Equity

a photo of Los Angeles

The State of Census 2020 Is Distrust

Across political persuasions, a majority of Americans are convinced that adding a citizen question will render the 2020 census inaccurate.

A sanitation employee helps homeless people with their possessions in New Orleans in October 2017.

Because of Louisiana, the Minimum Wage in New Orleans Is a Poverty Wage

Around the World Day of Social Justice, we should consider why cities pay poverty wages, and why 28 states can preempt local efforts to raise the minimum wage.

A ferry docked next to a warehouse in Long Island City, Queens

Why the Amazon Pushback Is Also About Immigrants

After the HQ2 cancellation in Queens, Amazon’s connections to federal immigration enforcement are drawing scrutiny and criticism in other cities, too.

A gun-control rally in Pittsburgh's Market Square, Saturday, March 24, 2018.

Inside Pittsburgh's Battle Over Gun Control Laws

Pittsburgh could be the bellwether city in Pennsylvania, defying state law to pass gun control ordinances, but first it has to get past its own district attorney.

Why Pittsburgh Mayor Bill Peduto Won’t Back Down on Gun Control

After the Tree of Life synagogue shooting, Pittsburgh Mayor Bill Peduto stands committed to gun control legislation despite a direct confrontation with Pennsylvania state law.

A photo of Anne Wojcicki, CEO and co-founder of 23andMe, speaking at a conference.

Where Women Startup Founders Are Gaining Ground

The share of VC-backed startups with women founders has grown dramatically, but Silicon Valley lags behind other hubs.

A photo of a design maquette for the Obama Presidential Center planned for Jackson Park and designed by Tod Williams Billie Tsien Architects with Michael Van Valkenburgh Associates.

Why the Case Against the Obama Presidential Center Is So Important

A judge has ruled that a lawsuit brought by Chicago preservationists can proceed, dealing a blow to Barack Obama's plans to build his library in Jackson Park.

Mapping the Growing Gap Between Job Seekers and Employers

Mapping job openings with available employees in major U.S. cities reveals a striking spatial mismatch, according to a new Urban Institute report.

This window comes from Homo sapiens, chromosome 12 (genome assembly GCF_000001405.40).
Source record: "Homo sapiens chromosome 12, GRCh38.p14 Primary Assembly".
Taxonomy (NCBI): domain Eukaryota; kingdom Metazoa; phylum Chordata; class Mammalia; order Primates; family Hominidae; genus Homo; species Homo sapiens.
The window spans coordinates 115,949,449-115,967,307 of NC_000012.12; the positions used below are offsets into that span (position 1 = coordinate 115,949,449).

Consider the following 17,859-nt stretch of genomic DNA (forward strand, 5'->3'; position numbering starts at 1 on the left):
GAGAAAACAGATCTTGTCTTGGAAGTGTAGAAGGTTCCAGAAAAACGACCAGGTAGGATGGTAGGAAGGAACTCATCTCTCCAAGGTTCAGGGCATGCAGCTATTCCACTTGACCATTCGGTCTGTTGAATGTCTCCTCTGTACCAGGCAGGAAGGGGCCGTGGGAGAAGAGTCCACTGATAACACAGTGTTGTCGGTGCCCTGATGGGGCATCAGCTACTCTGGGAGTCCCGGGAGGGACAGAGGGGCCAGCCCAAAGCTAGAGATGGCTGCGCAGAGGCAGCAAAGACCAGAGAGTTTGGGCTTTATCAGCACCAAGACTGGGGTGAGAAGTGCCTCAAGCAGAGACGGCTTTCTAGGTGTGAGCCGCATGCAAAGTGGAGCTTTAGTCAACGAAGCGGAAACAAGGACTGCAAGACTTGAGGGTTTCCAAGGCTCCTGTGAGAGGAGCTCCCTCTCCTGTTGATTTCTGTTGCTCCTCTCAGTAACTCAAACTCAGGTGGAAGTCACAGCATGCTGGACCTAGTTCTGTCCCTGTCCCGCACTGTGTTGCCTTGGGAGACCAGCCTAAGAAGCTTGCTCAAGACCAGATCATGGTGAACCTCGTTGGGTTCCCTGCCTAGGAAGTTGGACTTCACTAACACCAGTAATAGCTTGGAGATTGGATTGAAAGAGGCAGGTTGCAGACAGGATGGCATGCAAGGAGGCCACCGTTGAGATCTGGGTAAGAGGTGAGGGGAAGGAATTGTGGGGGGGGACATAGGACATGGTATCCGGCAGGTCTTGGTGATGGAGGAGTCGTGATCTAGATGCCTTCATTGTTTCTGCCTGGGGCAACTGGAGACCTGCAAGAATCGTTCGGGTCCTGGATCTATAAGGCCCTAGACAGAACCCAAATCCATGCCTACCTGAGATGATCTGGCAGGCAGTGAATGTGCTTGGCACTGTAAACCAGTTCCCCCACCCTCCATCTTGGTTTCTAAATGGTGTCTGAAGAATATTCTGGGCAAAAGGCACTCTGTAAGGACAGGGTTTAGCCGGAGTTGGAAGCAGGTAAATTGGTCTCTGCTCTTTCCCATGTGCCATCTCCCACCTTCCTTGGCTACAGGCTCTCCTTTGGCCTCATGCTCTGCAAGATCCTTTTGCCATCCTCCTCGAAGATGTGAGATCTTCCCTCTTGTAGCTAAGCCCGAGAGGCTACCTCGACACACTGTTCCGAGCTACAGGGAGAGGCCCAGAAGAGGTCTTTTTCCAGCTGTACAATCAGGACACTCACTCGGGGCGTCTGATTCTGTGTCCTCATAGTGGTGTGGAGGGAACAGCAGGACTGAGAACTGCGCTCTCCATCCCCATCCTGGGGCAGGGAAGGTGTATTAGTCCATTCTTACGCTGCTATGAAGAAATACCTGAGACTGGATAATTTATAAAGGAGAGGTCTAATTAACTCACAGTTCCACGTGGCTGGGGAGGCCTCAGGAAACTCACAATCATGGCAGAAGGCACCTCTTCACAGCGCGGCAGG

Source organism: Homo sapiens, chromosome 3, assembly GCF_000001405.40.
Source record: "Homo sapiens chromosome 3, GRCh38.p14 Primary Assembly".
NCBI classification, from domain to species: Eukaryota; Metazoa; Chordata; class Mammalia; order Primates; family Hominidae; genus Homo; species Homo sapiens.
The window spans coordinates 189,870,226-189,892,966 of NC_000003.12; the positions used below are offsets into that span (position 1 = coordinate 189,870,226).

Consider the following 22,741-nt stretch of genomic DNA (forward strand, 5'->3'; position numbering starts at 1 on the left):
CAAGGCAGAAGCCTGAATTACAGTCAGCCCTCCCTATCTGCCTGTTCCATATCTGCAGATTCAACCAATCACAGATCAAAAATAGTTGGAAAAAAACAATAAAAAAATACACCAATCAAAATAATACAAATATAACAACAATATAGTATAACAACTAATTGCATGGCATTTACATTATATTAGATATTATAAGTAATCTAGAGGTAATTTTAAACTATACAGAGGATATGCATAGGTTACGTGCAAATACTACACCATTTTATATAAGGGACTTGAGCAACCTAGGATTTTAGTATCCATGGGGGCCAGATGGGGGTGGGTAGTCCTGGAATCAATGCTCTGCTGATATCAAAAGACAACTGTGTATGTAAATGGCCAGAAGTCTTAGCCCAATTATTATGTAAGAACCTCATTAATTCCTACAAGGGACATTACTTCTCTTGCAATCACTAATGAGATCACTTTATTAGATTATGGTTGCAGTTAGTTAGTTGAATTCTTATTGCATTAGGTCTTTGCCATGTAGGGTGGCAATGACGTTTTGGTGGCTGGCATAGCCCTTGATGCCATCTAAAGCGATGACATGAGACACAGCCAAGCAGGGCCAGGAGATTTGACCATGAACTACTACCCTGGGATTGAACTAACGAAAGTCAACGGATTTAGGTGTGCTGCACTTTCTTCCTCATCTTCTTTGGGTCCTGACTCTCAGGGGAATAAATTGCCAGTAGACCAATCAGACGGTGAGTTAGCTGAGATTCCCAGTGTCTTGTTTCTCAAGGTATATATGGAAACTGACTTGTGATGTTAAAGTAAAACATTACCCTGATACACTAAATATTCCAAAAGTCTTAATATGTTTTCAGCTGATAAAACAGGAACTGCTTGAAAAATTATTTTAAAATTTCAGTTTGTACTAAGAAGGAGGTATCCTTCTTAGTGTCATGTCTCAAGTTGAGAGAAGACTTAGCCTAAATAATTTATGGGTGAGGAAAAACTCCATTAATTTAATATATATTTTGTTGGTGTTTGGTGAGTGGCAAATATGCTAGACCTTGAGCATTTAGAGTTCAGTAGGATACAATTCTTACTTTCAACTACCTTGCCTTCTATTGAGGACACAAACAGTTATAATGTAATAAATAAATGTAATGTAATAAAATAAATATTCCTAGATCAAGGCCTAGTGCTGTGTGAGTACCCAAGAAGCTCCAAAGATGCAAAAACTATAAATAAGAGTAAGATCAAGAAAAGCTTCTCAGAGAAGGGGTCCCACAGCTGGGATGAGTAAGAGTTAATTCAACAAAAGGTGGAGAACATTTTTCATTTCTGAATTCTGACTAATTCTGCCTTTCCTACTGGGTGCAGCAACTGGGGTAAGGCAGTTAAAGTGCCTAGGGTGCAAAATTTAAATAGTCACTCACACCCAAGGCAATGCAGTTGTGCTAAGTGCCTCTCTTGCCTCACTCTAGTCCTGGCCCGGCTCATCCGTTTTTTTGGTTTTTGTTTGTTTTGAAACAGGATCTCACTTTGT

Berlin Builds an Arsenal of Ideas to Stage a Housing Revolution

The proposals might seem radical—from banning huge corporate landlords to freezing rents for five years—but polls show the public is ready for something dramatic.

The Curious Politics of a Montreal Mega-Mall

The car-dependent suburb it’ll be built in wants to greenlight Royalmount against the city government’s wishes but it needs them to pay for the public infrastructure.

A photo of a new subdivision under construction in South Jordan, Utah.

A Red-State Take on a YIMBY Housing Bill

Utah’s SB 34, aimed at increasing the state’s supply of affordable housing, may hold lessons for booming cities of the Mountain West, and beyond.

Multicolored maps of Los Angeles, San Francisco, and Tampa, denoting neighborhood fragmentation

Urban Neighborhoods, Once Distinct by Race and Class, Are Blurring

Yet in cities, affluent white neighborhoods and high-poverty black ones are outliers, resisting the fragmentation shown with other types of neighborhoods.

A History of the American Public Library

A visual exploration of how a critical piece of social infrastructure came to be.

Farm manager Zodidi Meke at the Philippi Urban Agriculture Academy in Cape Town.

Cape Town Is Food-Rich, so Why Are Some Residents Food Insecure?

Cape Town in South Africa is a foodie destination. Some people in its renowned restaurant industry are trying to spread the food wealth citywide.

Without Amazon HQ2, What Happens to Housing in Queens?

The arrival of the tech company’s new headquarters was set to shake up the borough’s real estate market, driving up rents and spurring displacement. Now what?

A Border Patrol agent looks on near a border wall that separates the cities of Tijuana, Mexico, and San Diego.

Lawmakers Aim to Protect Private Landowners on U.S.-Mexico Border

Members of Congress hope to pass laws to help border-adjacent property owners who may be displaced through eminent domain if Trump’s border wall plans proceed.

Capturing Black Bottom, a Detroit Neighborhood Lost to Urban Renewal

“Black Bottom Street View,” now exhibiting at the Detroit Public Library, thoughtfully displays old images of the historic African American neighborhood in its final days.

A boarded-up bank

Are Reparations Baltimore’s Fix for Redlining, Investment Deprivation?

The solutions to Baltimore’s inequitable financing problems must be as radical as the policies that segregated the city in the first place, says Lawrence Brown.

New York’s Ejection of Amazon Is the Start of a Movement

NYC lawmakers who led a resistance campaign against HQ2 are declaring victory. And already, they have plans to escalate their opposition to tax incentives.

a photo of a used needle in a park in Lawrence, Massachusetts.

Why the Rural Opioid Crisis Is Different From the Urban One

As deaths from heroin, fentanyl, and prescription opioids soar in the U.S., a new study looks at the geographic factors driving the drug overdose epidemic.

Police Policy for Sale

Lexipol, a private for-profit company, has quietly become one of the most powerful voices in American law enforcement policy.